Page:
Gavel / The risks of greyhounds going to the dogs

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greyhound_racing-1IF ever a sport in Canberra was at a crossroads, it’s greyhound racing.

The ACT government has stopped short of banning it, but has reiterated that its annual $1 million to the Canberra Greyhound Racing Club will be withdrawn.

Tim Gavel
Tim Gavel.

Without the funding, it’s fair to say the club would struggle to exist and there is a perception that the government doesn’t need to ban the sport in Canberra because it would die a natural death through lack of funds.

It’s worth having a look at the history of the sport and why the decision was made in the first place.

The NSW government moved to ban the industry in the wake of the “Four Corners” report. As a result, the ACT government then released a statement saying there was no future for the sport in Canberra, stating it would stop paying the annual $1 million to the club.

The Canberra Greyhound Racing Club estimates that up to $100 million is bet on the club’s two meetings each week. On Sunday, about $50 million is bet, while on the Wednesday meet it’s $40 million. Given that gambling also takes place offshore it is hard to provide an exact figure.

However, it’s worth noting that the gambling aspect hasn’t been raised as a major issue in the debate.

The government has been providing the club with $1 million a year as part of the share of funding to the racing industry in Canberra. As I understand it, there is an $8 million pool with 75 per cent going to thoroughbred racing and 12.5 per cent going each to greyhounds and harness racing.

The argument for withdrawing the funding to greyhound racing focuses on welfare issues with 80 per cent of the dogs racing in Canberra coming from NSW.

In researching this column, I have found no instances of abuse of greyhounds by any trainers in Canberra.

In chasing up what the money is used for, the club says it is used for maintenance of the track, animal welfare, swabbing and integrity.

If the club is able to continue without the government funding, does the track become unsafe, does integrity suffer and what happens to dog welfare?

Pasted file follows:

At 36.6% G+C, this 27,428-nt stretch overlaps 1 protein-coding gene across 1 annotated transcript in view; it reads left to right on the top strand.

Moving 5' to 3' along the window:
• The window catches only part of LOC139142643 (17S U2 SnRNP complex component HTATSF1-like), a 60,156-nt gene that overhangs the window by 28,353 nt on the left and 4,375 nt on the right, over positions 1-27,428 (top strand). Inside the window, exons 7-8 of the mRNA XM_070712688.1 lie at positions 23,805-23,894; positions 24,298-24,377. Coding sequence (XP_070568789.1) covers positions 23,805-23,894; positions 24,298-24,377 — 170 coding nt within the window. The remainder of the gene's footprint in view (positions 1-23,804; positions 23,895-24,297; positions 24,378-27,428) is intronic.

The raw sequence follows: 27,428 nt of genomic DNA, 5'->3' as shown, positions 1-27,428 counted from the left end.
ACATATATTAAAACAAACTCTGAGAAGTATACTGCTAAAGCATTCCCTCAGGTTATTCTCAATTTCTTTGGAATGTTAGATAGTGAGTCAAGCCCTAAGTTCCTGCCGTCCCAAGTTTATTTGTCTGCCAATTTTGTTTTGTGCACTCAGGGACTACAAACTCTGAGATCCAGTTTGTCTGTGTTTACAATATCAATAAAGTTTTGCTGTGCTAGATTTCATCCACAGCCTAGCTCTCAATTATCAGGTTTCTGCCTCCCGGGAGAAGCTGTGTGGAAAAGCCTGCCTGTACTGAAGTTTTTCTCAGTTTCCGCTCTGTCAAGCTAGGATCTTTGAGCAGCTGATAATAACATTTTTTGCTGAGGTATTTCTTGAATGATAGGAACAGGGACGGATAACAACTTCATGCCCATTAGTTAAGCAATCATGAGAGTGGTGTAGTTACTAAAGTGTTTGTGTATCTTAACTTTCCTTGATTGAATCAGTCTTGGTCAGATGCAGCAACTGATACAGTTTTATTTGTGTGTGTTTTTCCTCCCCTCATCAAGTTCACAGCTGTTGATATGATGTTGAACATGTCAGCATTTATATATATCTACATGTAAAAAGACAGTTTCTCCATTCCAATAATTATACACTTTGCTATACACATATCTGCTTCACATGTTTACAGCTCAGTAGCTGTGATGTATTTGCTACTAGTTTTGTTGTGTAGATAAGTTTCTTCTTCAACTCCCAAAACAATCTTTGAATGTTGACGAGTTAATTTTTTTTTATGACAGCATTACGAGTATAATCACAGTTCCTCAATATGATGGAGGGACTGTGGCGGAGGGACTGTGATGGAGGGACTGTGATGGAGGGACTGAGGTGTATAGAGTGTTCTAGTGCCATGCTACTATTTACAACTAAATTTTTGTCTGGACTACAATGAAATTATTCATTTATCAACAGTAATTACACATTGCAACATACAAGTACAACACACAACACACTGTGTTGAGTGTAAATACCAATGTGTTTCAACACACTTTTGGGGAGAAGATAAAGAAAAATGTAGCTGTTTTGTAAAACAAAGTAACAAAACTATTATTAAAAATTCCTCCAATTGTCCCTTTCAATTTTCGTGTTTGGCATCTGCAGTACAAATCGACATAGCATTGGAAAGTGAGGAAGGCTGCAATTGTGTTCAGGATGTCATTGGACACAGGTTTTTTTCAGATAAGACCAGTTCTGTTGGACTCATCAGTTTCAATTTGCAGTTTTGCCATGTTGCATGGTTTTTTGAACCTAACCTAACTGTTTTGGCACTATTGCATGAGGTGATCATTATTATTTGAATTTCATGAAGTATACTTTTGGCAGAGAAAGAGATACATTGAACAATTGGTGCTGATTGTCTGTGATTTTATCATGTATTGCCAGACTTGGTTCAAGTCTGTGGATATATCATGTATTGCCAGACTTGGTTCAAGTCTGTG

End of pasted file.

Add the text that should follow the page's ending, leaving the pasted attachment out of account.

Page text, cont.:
There is the possibility that the club will continue if NSW rationalises its tracks and meetings. Will that result in even more NSW dogs racing in Canberra with even more meetings?

Opponents of sport have spoken out about issues ranging from dog welfare to the reasoning behind the government providing funding to a sport that has gambling as its basis. There has also been the problem of over-breeding with the culling of dogs deemed to be slow.

If the government funding is cut, the question I have is: If the industry continues in Canberra what government controls will be enforceable, will the welfare of the dogs be compromised? That, surely, is at the heart of this issue.

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Tim Gavel
Journalist and ABC sports broadcaster

8 COMMENTS

  1. Dear Tim. Animal welfare takes many guises. The current (but very dated – 1985 I believe) codes for greyhound racing in the ACT only refer to animal welfare in the context of kenneling and transport, and humane euthanasia when a greyhoun gets injured. Nowhere do they mention the fact that any time a greyhound races, it runs (literally) the risk of injury or death. To me, and many others involved in the rescue of greyhounds, this is a very valid animal welfare issue. We pick up the pieces of greyhounds that are deemed “not fit for purpose”. The fact that they are referred to by a NSW breeder as “product” should send chills down the spine of anybody who believes that greyhounds should be pets, not bets. Whenever money talks, welfare walks.

  2. Why were you looking for abuse of greyhounds? It’s the overbreeding and disposal thats the main issue, and then the horrific injuries they suffer during racing. And Live baiting. And Doping. And poor kennelling and being forced to travel with post -race injuries.

    Best just to shut it down and be rid of it.

  3. We too have a concern about the welfare of dogs if the greyhound racing industry continues in the ACT, but for different reasons – certainly NOT because of any direct correlation between current government funding and the industry’s spend on animal welfare.